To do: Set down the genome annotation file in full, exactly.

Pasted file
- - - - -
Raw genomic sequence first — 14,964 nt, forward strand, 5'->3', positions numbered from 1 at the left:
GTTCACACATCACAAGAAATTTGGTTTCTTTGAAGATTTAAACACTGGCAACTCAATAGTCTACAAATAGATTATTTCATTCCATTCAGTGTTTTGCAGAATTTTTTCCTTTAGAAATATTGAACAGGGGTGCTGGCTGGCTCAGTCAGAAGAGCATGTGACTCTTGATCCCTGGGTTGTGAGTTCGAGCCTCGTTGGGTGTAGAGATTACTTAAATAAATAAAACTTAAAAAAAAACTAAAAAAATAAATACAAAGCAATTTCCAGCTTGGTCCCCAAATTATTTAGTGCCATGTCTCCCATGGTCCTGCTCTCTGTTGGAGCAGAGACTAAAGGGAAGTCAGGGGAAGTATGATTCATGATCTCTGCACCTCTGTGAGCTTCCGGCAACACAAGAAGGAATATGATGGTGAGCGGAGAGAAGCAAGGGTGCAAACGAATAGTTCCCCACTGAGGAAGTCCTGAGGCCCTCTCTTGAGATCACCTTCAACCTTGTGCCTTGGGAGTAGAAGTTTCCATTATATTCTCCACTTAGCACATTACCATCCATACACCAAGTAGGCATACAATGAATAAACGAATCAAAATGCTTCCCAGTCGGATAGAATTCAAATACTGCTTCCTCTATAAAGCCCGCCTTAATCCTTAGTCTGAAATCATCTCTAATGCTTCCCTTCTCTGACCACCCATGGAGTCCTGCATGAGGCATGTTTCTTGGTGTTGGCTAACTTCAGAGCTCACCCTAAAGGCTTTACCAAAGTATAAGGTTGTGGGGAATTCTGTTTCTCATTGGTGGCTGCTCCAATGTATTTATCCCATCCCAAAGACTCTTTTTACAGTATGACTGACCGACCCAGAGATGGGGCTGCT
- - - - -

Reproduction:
Raw genomic sequence first — 14,964 nt, forward strand, 5'->3', positions numbered from 1 at the left:
GTTCACACATCACAAGAAATTTGGTTTCTTTGAAGATTTAAACACTGGCAACTCAATAGTCTACAAATAGATTATTTCATTCCATTCAGTGTTTTGCAGAATTTTTTCCTTTAGAAATATTGAACAGGGGTGCTGGCTGGCTCAGTCAGAAGAGCATGTGACTCTTGATCCCTGGGTTGTGAGTTCGAGCCTCGTTGGGTGTAGAGATTACTTAAATAAATAAAACTTAAAAAAAAACTAAAAAAATAAATACAAAGCAATTTCCAGCTTGGTCCCCAAATTATTTAGTGCCATGTCTCCCATGGTCCTGCTCTCTGTTGGAGCAGAGACTAAAGGGAAGTCAGGGGAAGTATGATTCATGATCTCTGCACCTCTGTGAGCTTCCGGCAACACAAGAAGGAATATGATGGTGAGCGGAGAGAAGCAAGGGTGCAAACGAATAGTTCCCCACTGAGGAAGTCCTGAGGCCCTCTCTTGAGATCACCTTCAACCTTGTGCCTTGGGAGTAGAAGTTTCCATTATATTCTCCACTTAGCACATTACCATCCATACACCAAGTAGGCATACAATGAATAAACGAATCAAAATGCTTCCCAGTCGGATAGAATTCAAATACTGCTTCCTCTATAAAGCCCGCCTTAATCCTTAGTCTGAAATCATCTCTAATGCTTCCCTTCTCTGACCACCCATGGAGTCCTGCATGAGGCATGTTTCTTGGTGTTGGCTAACTTCAGAGCTCACCCTAAAGGCTTTACCAAAGTATAAGGTTGTGGGGAATTCTGTTTCTCATTGGTGGCTGCTCCAATGTATTTATCCCATCCCAAAGACTCTTTTTACAGTATGACTGACCGACCCAGAGATGGGGCTGCT